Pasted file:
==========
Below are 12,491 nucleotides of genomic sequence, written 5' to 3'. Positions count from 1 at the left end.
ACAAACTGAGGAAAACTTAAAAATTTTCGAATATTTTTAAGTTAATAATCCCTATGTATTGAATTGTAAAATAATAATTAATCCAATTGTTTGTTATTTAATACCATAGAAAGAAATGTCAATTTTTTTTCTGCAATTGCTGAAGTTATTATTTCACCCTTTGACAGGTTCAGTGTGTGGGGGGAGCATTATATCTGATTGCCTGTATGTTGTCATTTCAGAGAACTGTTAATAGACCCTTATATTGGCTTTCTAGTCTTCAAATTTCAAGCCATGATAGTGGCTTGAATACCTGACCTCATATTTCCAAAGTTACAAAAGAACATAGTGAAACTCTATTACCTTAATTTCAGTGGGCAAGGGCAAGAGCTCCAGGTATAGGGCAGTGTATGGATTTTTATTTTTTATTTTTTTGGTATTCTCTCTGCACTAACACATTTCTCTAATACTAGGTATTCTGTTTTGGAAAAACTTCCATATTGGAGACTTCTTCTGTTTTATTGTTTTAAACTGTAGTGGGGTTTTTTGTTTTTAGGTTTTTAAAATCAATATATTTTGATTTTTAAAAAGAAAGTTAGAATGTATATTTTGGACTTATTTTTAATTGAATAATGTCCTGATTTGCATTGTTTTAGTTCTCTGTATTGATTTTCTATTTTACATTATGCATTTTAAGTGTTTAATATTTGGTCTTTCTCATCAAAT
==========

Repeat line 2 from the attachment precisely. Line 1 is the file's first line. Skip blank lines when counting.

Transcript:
ACAAACTGAGGAAAACTTAAAAATTTTCGAATATTTTTAAGTTAATAATCCCTATGTATTGAATTGTAAAATAATAATTAATCCAATTGTTTGTTATTTAATACCATAGAAAGAAATGTCAATTTTTTTTCTGCAATTGCTGAAGTTATTATTTCACCCTTTGACAGGTTCAGTGTGTGGGGGGAGCATTATATCTGATTGCCTGTATGTTGTCATTTCAGAGAACTGTTAATAGACCCTTATATTGGCTTTCTAGTCTTCAAATTTCAAGCCATGATAGTGGCTTGAATACCTGACCTCATATTTCCAAAGTTACAAAAGAACATAGTGAAACTCTATTACCTTAATTTCAGTGGGCAAGGGCAAGAGCTCCAGGTATAGGGCAGTGTATGGATTTTTATTTTTTATTTTTTTGGTATTCTCTCTGCACTAACACATTTCTCTAATACTAGGTATTCTGTTTTGGAAAAACTTCCATATTGGAGACTTCTTCTGTTTTATTGTTTTAAACTGTAGTGGGGTTTTTTGTTTTTAGGTTTTTAAAATCAATATATTTTGATTTTTAAAAAGAAAGTTAGAATGTATATTTTGGACTTATTTTTAATTGAATAATGTCCTGATTTGCATTGTTTTAGTTCTCTGTATTGATTTTCTATTTTACATTATGCATTTTAAGTGTTTAATATTTGGTCTTTCTCATCAAAT